As you may have heard, ‘dashboard’ is the new buzzword in the nonprofit finance arena. A financial dashboard is a tool for inspiring greater fiscal awareness and enthusiastic participation in fiscal oversight. Awareness and participation are essential to identify and address sort-term and long-term financial challenges. A typical dashboard consists of a set of ¡°dials,¡± images or charts that depict various financial results. For example, one chart may illustrate the organization’s progress in reaching a specific goal (e.g., a fundraising target for the fiscal year), while a second chart could illustrate Working Capital and Debt to Asset Ratios. Yet another image could illustrate how many months of cash a nonprofit has in reserve. The number of images in the dashboard and what they show is limited by your imagination! While a dashboard can be an effective tool, it must be created thoughtfully and with an audience in mind. Develop your dashboard with these strategies as a backdrop:

" Financial Storytelling at its Finest

  • Define the target audience— Before you select metrics or data to include in a dashboard, it is imperative to understand your audience. A dashboard for the finance committee of the board may be very different from one created for a group of staff members. Consider how a dashboard’s purpose may vary depending on the audience. What are you trying to accomplish with your dashboard? Possible goals include, but aren’t limited to:
    • Increase general awareness of specific aspects of fiscal health
    • Illustrate potentially mission-threatening trends on the revenue or expense side of the budget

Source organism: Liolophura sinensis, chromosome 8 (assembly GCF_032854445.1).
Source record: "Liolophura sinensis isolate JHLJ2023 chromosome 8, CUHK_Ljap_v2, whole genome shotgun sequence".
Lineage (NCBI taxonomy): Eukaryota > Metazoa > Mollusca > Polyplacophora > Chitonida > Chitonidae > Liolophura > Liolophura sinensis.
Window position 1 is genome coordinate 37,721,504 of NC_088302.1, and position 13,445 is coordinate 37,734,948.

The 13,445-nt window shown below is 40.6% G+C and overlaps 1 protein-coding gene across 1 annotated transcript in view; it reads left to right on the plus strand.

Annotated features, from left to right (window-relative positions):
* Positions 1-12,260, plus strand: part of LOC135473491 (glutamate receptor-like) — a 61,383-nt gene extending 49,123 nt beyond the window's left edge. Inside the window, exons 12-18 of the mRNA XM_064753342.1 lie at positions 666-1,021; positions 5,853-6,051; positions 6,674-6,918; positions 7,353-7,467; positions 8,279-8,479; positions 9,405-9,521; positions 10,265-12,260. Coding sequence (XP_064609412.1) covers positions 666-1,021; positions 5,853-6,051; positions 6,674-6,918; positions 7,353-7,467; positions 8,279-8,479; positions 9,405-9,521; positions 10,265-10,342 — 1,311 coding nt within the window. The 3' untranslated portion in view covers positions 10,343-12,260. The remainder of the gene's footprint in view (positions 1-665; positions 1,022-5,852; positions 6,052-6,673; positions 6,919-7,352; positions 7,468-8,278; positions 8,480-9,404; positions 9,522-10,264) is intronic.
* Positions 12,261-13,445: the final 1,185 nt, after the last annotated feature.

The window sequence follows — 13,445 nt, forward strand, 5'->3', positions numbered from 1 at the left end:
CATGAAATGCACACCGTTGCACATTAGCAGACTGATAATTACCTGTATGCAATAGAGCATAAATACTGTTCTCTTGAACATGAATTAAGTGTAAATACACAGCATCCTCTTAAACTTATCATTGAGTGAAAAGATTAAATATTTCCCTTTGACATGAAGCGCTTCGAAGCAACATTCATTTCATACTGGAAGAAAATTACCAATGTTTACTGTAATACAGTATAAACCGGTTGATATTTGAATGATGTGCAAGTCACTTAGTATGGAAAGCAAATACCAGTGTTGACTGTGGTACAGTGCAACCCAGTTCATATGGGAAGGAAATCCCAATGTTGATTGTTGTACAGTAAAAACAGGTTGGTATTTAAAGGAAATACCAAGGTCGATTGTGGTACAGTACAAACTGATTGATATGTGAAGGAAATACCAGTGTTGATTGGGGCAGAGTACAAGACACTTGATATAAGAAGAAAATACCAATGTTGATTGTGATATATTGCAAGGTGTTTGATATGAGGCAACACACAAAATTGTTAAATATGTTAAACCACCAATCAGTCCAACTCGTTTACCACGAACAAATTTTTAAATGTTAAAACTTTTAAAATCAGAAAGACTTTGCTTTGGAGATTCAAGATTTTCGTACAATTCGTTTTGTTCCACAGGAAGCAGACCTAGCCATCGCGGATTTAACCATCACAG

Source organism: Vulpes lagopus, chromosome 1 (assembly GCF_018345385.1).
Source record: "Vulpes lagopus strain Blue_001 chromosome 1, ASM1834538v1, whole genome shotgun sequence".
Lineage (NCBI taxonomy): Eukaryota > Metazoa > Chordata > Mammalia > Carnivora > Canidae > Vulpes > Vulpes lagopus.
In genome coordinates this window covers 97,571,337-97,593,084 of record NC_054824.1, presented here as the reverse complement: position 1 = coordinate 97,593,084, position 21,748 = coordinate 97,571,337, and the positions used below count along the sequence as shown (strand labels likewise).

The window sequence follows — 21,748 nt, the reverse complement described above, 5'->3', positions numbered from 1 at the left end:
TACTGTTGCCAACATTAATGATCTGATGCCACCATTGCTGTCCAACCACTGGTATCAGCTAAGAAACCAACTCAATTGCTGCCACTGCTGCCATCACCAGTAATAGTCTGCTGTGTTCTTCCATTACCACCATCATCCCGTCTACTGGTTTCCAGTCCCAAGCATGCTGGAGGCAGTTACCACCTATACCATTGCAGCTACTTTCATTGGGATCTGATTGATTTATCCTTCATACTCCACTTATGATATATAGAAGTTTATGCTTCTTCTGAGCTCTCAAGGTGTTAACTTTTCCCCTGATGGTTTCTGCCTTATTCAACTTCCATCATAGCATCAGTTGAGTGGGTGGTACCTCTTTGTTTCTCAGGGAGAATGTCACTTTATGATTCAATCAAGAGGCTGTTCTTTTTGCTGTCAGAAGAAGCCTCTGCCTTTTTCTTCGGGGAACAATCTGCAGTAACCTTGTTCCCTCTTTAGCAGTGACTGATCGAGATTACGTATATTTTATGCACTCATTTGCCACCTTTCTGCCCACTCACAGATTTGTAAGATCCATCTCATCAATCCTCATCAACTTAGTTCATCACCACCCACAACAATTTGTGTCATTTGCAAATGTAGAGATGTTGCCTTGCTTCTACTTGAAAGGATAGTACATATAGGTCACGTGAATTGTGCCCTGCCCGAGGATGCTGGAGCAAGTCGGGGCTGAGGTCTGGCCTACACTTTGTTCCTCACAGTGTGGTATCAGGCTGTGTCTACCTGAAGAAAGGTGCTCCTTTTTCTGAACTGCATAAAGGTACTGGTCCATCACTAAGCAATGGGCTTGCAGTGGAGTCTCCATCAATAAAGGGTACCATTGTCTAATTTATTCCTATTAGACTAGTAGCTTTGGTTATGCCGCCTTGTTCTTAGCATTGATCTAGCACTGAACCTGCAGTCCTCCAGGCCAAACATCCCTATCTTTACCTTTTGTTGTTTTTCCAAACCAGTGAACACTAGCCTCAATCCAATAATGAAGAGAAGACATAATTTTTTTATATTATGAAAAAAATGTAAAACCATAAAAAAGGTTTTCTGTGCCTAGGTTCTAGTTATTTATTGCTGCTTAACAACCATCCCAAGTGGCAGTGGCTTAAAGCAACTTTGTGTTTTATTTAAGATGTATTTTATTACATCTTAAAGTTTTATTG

• Provide context for goal setting
    • Communicate progress and success
    • Provide a common platform for interpreting financial data

No matter the purpose, remember that your audience will not listen to a financial story that isn’t entertaining. Brainstorm about your audience’s interests and the metrics they care about measuring. And remember to design your dashboard with your audience’s financial expertise, or lack thereof, in mind.

  • Customize your dashboard — There is no formula or perfect template for dashboard design. The best dashboards present information in a manner that suits the culture of the organization. Some dashboards look through a strategic, wide-angle lens while others focus on the operational metrics of a specific program. Dashboards may present real-time data, snapshot data to capture a single moment, or historical data to help forecast future results. Your dashboard may encourage discussion by highlighting results that are inconsistent with projections, or prompt discussion about the validity of various measures of fiscal well-being.
  • Discriminate between data— Data can be illuminating, confusing, helpful or not. An effective dashboard includes information that helps leaders understand the financial status, health and challenges of the organization. Ask yourself which data will promote thoughtful discussion about the fiscal goals and results of the nonprofit. Aim to share metrics with the following qualities: